This shows: The "devil" is - as so often - in the details and individual contact with the antitrust authority can often be helpful.
New special rule for the agricultural sector
Since the entry into force of Article 210a of the Regulation on a common organization of the markets in agricultural products on December 7, 2021, a new special rule for the assessment of sustainability initiatives under antitrust law has applied in the agricultural sector at the European level. Accordingly, under certain conditions, antitrust exemptions will be possible for sustainability initiatives involving agricultural producers. Not covered by the new exemption are collusions on prices that are not aimed at applying a higher sustainability standard than that prescribed by European or national law. Nonetheless, the new provision significantly expands the scope for sustainability initiatives between agricultural producers and along the entire supply chain.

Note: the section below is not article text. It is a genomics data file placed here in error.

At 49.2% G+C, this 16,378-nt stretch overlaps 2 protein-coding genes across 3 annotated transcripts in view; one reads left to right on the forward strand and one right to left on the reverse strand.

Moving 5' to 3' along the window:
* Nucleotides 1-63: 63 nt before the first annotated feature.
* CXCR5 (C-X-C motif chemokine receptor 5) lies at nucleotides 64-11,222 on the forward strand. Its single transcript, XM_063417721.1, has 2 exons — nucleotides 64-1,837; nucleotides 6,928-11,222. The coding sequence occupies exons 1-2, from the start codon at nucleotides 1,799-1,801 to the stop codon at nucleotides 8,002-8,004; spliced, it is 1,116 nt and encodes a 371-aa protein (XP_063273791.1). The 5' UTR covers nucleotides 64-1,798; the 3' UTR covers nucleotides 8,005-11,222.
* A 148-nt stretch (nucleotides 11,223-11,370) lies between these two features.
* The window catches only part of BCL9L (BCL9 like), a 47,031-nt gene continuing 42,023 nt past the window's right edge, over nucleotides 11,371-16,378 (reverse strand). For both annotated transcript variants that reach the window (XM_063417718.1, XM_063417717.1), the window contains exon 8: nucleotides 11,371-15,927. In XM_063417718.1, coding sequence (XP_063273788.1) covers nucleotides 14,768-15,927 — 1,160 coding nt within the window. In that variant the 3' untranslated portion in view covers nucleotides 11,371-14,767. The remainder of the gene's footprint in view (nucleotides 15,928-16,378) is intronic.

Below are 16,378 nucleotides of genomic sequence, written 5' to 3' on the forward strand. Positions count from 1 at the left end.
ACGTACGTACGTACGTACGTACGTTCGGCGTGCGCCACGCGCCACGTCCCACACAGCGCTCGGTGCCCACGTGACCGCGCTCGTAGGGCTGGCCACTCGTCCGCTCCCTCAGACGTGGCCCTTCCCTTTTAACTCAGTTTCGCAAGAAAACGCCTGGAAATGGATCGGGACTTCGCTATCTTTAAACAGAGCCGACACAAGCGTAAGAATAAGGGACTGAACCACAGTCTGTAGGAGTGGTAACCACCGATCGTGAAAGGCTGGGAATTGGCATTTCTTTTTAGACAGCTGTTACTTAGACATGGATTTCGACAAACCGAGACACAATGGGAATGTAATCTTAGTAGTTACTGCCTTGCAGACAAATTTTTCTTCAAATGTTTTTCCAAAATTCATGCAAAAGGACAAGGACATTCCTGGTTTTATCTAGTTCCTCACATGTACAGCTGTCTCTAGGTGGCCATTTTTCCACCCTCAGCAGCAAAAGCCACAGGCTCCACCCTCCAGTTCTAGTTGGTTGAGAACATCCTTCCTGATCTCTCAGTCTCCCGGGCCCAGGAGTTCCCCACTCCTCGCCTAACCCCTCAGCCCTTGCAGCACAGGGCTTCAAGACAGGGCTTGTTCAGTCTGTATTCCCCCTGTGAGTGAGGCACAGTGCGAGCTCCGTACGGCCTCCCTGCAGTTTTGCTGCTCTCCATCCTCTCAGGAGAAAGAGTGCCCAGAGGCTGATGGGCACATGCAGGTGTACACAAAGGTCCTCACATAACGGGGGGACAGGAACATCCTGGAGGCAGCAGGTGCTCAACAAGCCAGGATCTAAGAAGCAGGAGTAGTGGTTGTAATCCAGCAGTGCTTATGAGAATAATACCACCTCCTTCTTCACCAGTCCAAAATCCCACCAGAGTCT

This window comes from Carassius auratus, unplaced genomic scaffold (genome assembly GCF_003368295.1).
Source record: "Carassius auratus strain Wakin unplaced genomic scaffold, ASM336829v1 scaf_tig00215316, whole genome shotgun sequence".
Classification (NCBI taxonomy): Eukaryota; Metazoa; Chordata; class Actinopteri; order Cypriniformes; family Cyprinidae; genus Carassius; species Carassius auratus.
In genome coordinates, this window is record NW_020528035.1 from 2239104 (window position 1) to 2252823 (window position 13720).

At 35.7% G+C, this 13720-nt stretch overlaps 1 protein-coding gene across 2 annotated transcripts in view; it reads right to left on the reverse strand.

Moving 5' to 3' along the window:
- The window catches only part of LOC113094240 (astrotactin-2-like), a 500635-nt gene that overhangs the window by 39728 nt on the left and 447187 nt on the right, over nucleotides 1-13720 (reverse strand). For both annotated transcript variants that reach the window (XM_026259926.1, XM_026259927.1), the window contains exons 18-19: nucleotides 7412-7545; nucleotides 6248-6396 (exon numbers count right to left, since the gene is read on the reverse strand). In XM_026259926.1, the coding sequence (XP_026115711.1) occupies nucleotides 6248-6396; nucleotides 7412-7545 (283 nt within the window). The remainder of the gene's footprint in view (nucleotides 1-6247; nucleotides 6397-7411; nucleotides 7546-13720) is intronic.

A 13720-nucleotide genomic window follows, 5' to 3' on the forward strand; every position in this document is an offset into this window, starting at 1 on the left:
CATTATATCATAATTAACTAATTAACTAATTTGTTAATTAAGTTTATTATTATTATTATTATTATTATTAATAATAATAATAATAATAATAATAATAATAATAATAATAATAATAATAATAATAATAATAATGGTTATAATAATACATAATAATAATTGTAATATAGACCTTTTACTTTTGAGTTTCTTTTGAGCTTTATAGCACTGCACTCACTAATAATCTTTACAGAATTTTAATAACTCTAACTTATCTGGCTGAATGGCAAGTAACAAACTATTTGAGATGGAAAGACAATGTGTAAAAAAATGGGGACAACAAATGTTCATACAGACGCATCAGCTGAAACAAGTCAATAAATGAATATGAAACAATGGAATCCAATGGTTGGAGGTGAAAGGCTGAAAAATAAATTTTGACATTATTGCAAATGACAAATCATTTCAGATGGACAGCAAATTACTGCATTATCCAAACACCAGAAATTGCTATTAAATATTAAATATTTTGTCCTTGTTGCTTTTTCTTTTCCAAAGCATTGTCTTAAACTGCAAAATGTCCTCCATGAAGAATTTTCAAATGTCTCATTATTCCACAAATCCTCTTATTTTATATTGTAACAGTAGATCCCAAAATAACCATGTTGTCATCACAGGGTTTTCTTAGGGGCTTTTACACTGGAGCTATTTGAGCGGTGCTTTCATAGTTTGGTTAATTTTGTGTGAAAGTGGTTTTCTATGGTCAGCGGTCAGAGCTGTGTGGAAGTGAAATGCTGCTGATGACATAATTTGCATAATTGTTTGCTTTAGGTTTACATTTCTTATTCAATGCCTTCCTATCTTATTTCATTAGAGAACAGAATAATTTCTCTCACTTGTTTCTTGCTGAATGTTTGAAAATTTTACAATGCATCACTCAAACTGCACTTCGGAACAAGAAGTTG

Criteria for sustainability cooperations that do not restrict competition
In summary, one can glean criteria from the various sustainability papers of the cartel authorities which, if met, are already likely not to constitute a restriction of competition:
- The cooperation does not lead to an alignment or standardization of purchase and/or sales prices of products and services or production.
- Participation in the sustainability initiative is voluntary, non-discriminatory (e.g. without discrimination against smaller companies) and non-exclusive. Non-discriminatory access to the initiative must also be guaranteed.
- There is transparency about the sustainability standards so that everyone, including consumers, can inform themselves.
- Each company is free to decide which certifier it chooses to monitor the implementation of the standard.